From left, University of Saskatchewan students Amanda Vanzan, Adriana Juarez and Sadia Lema took part in the recent Model UN conference in Vancouver. (Photo: Submitted)
From left, University of Saskatchewan students Amanda Vanzan, Adriana Juárez and Sadia Lema took part in the recent Model UN conference in Vancouver. (Photo: Submitted)

USask students address Indigenous rights at Model UN

Adriana Juárez and her colleagues from the University of Saskatchewan (USask) recently experienced both the best of intentions and the limitations of the United Nations.

By James Shewaga

She also came home from the recent Model UN conference in Vancouver with renewed determination and dedication to make a difference, and to encourage support for the implementation of the United Nations Declaration on the Rights of Indigenous Peoples (UNDRIP).

“I would say the most surprising thing to see was that UNDP (United Nations Development Programme) can create really important resolutions, but it always comes down to governments, which I thought was pretty frustrating because we discussed so many useful things in terms of infrastructure and other forms of development,” said Juárez, a master’s student in Indigenous studies at USask. “But ultimately, we realized that they can just be taken as suggestions.”

Juárez was joined at the Model UN in Vancouver from Oct. 13-15 by fellow USask Indigenous Studies graduate student Sadia Afrin Lema, as well as Amanda Vanzan, a USask research assistant and student in the College of Pharmacy and Nutrition. With the upcoming United Nations’ Human Rights Day on December 10 marking the 75th anniversary of the Universal Declaration of Human Rights (UDHR), the Model UN was a timely eye-opening experience for the three USask scholars, bringing together a diverse group of students from different backgrounds across Western Canada to focus on Indigenous rights across the country and around the world.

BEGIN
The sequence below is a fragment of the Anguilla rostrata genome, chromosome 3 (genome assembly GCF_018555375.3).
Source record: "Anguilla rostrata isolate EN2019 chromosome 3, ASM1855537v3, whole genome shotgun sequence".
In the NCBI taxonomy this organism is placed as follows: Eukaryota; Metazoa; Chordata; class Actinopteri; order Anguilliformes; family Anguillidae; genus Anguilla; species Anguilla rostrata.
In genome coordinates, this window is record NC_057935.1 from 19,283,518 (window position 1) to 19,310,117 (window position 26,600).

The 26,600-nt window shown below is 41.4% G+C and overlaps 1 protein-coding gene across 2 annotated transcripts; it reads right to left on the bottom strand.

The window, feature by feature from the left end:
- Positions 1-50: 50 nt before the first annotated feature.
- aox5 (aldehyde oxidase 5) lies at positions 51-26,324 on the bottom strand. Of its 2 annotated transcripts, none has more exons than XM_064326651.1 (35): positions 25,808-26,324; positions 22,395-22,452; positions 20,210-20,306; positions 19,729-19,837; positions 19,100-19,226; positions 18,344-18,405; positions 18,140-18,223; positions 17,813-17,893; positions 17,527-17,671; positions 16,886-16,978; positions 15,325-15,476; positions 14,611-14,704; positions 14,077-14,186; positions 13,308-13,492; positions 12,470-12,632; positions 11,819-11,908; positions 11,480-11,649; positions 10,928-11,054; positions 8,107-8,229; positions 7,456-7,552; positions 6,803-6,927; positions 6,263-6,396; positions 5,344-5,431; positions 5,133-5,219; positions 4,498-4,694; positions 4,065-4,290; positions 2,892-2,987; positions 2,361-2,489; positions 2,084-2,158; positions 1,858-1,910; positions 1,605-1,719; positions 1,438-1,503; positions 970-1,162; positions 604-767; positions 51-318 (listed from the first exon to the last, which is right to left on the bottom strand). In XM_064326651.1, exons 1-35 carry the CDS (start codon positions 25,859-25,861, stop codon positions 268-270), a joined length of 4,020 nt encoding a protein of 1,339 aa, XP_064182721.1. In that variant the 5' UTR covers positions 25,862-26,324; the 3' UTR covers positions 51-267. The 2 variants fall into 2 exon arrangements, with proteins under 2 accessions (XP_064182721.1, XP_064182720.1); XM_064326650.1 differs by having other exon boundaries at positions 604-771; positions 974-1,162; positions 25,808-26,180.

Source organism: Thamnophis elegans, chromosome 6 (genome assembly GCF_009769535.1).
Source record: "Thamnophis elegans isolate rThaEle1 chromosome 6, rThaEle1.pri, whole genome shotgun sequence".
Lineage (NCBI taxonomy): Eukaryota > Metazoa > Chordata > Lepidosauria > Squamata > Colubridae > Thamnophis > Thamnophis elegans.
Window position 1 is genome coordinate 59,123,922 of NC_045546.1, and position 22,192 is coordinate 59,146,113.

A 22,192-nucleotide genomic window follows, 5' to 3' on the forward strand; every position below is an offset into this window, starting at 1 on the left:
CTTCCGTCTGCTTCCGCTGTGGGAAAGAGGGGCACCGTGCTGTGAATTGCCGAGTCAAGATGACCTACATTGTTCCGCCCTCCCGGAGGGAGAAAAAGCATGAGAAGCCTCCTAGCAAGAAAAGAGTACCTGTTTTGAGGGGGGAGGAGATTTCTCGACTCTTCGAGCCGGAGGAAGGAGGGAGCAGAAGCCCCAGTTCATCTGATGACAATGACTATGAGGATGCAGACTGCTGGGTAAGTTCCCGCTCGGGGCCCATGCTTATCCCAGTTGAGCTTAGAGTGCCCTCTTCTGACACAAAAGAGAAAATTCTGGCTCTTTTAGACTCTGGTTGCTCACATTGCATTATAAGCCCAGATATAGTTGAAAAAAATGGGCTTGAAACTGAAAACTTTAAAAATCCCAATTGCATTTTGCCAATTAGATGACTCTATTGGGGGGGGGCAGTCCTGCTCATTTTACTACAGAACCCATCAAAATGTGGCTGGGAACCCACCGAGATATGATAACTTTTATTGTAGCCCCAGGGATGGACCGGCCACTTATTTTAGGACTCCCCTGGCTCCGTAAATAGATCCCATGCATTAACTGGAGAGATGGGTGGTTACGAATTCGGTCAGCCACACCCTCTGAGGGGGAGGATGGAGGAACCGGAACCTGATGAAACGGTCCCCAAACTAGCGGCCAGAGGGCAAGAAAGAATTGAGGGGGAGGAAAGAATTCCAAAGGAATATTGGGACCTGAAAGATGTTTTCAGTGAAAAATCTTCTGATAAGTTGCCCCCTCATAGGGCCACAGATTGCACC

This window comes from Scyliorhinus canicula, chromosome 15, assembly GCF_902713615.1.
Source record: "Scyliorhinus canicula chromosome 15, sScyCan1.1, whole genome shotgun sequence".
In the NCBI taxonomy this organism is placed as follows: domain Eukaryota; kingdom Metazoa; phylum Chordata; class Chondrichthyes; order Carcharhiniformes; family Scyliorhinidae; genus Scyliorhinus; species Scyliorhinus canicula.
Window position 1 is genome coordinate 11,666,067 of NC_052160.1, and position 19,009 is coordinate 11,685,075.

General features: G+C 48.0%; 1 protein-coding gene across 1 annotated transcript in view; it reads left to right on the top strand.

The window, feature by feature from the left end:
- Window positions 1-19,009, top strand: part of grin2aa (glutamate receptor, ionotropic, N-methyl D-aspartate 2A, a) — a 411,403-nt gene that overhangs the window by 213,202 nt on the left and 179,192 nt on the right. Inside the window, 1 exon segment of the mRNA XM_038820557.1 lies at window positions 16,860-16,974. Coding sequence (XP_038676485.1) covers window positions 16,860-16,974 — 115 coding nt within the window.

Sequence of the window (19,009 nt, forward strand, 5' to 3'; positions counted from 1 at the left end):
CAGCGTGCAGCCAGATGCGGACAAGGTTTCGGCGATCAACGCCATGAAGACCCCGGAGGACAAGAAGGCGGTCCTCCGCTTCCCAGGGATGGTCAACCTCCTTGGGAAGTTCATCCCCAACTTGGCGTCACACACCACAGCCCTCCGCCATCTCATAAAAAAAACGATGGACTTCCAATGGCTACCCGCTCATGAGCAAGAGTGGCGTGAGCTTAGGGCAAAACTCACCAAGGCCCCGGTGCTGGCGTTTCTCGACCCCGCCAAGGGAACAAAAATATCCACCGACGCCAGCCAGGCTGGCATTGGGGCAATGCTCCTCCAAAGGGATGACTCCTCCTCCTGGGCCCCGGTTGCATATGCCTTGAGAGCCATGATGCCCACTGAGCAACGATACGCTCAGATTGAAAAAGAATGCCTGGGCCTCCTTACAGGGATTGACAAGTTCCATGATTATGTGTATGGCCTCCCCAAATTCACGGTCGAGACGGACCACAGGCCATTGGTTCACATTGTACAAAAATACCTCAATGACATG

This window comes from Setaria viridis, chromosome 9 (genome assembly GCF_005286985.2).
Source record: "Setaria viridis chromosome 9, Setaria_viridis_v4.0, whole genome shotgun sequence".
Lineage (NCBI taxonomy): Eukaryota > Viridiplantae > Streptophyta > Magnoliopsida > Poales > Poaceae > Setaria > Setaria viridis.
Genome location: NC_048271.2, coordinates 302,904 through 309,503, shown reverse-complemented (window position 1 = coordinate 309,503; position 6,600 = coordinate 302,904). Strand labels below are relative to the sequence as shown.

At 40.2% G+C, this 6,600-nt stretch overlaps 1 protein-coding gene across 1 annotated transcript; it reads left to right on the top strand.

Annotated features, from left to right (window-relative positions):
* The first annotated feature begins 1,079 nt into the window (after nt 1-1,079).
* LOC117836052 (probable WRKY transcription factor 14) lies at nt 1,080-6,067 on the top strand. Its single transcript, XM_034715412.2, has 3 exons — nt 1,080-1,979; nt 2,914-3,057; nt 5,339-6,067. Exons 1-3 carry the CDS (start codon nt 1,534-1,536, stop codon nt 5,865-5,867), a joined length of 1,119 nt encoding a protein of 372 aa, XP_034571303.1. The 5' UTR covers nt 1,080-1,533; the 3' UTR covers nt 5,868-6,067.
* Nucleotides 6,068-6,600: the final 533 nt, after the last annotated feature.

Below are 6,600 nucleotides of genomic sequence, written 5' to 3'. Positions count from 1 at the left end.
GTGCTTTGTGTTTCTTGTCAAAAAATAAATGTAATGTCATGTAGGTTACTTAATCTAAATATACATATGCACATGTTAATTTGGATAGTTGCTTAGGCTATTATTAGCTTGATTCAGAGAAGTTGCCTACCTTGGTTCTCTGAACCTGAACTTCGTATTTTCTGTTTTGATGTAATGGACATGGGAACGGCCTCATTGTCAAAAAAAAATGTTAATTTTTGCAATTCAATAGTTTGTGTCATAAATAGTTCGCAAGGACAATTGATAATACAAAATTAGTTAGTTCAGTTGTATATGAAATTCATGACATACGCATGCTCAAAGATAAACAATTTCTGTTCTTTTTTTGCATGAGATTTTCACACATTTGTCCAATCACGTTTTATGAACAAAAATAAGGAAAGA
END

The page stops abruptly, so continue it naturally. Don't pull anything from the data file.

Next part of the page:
“I think it would be great to work for the United Nations in the future, especially within international Indigenous rights since that is more of my focus,” said Juárez, a Mestizo settler from Saskatoon, with heritage from Latin America and Europe. “I am also a sessional lecturer for Indigenous Studies 107, so I thought that it would be really beneficial to attend as we discuss UNDRIP.”

The delegates teamed up to debate and draft resolutions focused on Indigenous rights in a mock United Nations General Assembly, mirroring the format and process that occurs at the UN in New York. Both Juárez and Lema recently took part in the USask Department of Indigenous Studies 40th Anniversary event on Sept. 22. The October Model UN hosted by the United Nations Association in Canada – with President and CEO Jaime Webbe in attendance – provided a new opportunity to connect and collaborate with fellow students from other institutions on Indigenous issues.

“Participating in the Model UN forum on the UNDRIP enlightened me about the critical nexus between Indigenous rights and health care, underscoring the imperative for culturally sensitive and inclusive approaches in global health policies,” said Lema, an international Indigenous Studies student from Bangladesh who also serves as a teaching assistant at USask and as council chair and chief electoral officer of the Graduate Students’ Association.